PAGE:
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Why I Blog

Mon Sep 26, 2005 Miss Vicky 

The vehemence with which some readers responded to my comments last week about Jennifer Teague and the Take back the Night March (not to mention the rather unnerving ways some of our discussions have evolved in the last couple of months) led me to reflect a bit on why I do this. I suppose it's a good thing - since our launch in February, the site has grown tremendously. Lots of people are reading it, and folks are starting to participate more in the discussions. So it is time to take stock, I think.

I have have a long fascination with on-line community-building, having been a participant in various on-line fora for over a decade now. I started with usenet newsgroups in the mid-nineties, then branched into listservs and web-based discussion boards like babble. Over the years I have made some wonderful friends (some of whom I have yet to meet in the flesh, but they are dear friends nonetheless), reconnected with lost pals, stayed in touch with others, found family members, struck up romances, organized political and advocacy campaigns, debated, dialogued, researched, exchanged, learned, supported, grieved, educated, amused, distracted, flirted, collaborated, entertained and more, thanks to these tools.

For a while I have been toying with the idea of having an online presence - a home base on the web, not just occasional participation in other people's sites, boards and groups. I registered my domain a few years ago in anticipation, but was never really inspired to do anything about it. Then the blogging phenom started, and I was intrigued, mostly because of the range of blogs out there - from alternative sources of journalism to glimpses into people's personal journals, from a testing ground or performance space for artistic endeavours to reflections, tips and tricks about a particular topic or past-time.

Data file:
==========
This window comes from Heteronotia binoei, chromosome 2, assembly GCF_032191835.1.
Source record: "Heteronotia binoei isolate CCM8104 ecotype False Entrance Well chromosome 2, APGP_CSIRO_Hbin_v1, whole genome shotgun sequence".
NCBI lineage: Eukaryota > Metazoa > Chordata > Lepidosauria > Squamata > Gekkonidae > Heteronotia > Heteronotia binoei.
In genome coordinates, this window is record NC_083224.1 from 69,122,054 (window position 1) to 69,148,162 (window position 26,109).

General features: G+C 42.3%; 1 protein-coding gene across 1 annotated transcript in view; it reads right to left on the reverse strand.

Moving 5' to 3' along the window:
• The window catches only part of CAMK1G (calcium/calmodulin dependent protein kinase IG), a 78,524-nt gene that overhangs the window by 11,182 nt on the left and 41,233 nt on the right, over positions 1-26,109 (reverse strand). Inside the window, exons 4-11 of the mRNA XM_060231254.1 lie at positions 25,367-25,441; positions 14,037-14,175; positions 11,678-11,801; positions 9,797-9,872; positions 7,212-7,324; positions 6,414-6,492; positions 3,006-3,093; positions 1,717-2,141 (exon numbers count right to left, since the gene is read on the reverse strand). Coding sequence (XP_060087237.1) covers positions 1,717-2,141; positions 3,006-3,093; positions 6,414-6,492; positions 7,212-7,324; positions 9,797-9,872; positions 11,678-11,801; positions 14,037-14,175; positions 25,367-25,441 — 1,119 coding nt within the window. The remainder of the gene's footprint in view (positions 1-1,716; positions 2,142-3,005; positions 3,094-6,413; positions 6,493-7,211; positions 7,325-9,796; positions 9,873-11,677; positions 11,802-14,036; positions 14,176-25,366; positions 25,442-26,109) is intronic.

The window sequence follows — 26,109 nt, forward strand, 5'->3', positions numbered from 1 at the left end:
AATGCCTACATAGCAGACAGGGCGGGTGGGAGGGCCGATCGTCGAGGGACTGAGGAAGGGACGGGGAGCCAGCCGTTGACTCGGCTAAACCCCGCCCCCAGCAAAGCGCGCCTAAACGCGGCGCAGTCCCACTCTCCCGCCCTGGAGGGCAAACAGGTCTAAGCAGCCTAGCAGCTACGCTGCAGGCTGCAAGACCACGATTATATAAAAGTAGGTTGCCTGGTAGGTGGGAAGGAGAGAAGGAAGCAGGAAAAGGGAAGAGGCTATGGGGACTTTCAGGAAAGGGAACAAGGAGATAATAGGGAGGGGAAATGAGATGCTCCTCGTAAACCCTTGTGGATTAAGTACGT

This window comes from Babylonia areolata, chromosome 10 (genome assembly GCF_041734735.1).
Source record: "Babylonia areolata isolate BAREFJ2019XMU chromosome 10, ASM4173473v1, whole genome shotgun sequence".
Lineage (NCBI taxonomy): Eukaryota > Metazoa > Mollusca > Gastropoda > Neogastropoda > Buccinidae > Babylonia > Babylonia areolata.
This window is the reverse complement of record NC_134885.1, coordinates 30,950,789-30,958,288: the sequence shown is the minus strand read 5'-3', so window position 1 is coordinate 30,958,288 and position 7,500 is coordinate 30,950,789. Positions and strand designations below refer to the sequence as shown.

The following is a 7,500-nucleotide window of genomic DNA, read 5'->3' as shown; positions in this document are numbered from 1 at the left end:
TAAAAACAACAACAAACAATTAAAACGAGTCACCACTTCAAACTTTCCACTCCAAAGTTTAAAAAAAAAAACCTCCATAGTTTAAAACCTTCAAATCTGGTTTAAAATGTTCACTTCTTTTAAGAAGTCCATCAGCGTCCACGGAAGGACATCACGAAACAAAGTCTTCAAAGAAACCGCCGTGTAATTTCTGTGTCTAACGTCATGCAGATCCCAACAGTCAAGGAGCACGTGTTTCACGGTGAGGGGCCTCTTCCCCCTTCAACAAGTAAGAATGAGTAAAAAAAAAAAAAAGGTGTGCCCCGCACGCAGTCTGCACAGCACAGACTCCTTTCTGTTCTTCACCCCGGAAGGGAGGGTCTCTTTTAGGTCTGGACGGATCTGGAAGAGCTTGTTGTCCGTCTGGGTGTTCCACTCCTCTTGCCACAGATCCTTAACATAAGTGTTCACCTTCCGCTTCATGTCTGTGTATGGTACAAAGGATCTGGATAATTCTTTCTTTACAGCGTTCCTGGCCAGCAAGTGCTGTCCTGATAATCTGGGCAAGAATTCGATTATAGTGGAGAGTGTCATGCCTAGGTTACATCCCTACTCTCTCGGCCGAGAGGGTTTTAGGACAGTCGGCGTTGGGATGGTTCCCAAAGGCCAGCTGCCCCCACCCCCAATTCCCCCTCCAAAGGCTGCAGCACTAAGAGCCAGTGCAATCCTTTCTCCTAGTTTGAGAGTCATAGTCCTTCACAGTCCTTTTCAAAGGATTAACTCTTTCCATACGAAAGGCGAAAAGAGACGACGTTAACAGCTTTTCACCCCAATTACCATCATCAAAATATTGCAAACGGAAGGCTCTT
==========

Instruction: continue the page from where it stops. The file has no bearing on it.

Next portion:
Then of course, there's that whole cat-photo thing. I just don't get why so many bloggers post pictures of cats (theirs or others). But hey, I don't have to! Because there's so much out there!

I also like the interactivity of certain blogs - the potential to create a community, or at least a space for dialogue. And I like the idea of getting into the habit of writing on a regular basis. The former literature scholar in me misses the writing, I guess, even if she doesn't miss the academic lifestyle.

When Webgeek came into my life, underemployed and bored as heck, I finally got the push I needed to start to think about what I wanted to do.

I wanted the site to be about my community, and specifically the corner of the city I call home. I love my neighbourhood. I love how it is changing, and over the last few years I have met more and more people who share this passion and are willing to work hard to help Hintonburg and the city in general continue to grow in positive ways. I see a lot of challenges ahead - finding ways to reduce waste and help people adopt more sustainable habits, for example. Or dealing with increasing density in the urban core, ensuring that vulnerable populations don't get left behind. There's the fundamental problem of community safety, and of course the overarching context of limited sources of municipal revenue combined with lack of action on the part of other levels of government.

So I wanted the site to be a place to reflect on all of this, to comment on the responses of decision-makers, and maybe brainstorm alternative, creative approaches to municipal issues.

I also wanted to use the site to promote community and cultural events, to share some of the secrets of this part of the city. Maybe do a little rabble-rousing on occasion, on issues that I really care about.

Of course, a gal can't be political all the time. At least, this gal doesn't want to. I do like to indulge my domestic side now and then, and I like a good distraction (especially in these oh-so-serious times). So I wanted my site to have the kind of balance I've been striving to achieve - a healthy mixture of work, politics, family, community, food, hobbies, gossip, silliness, friends, art, culture and fun... not necessarily in that order. I'm not always successful at finding that balance....but at least my blog could try!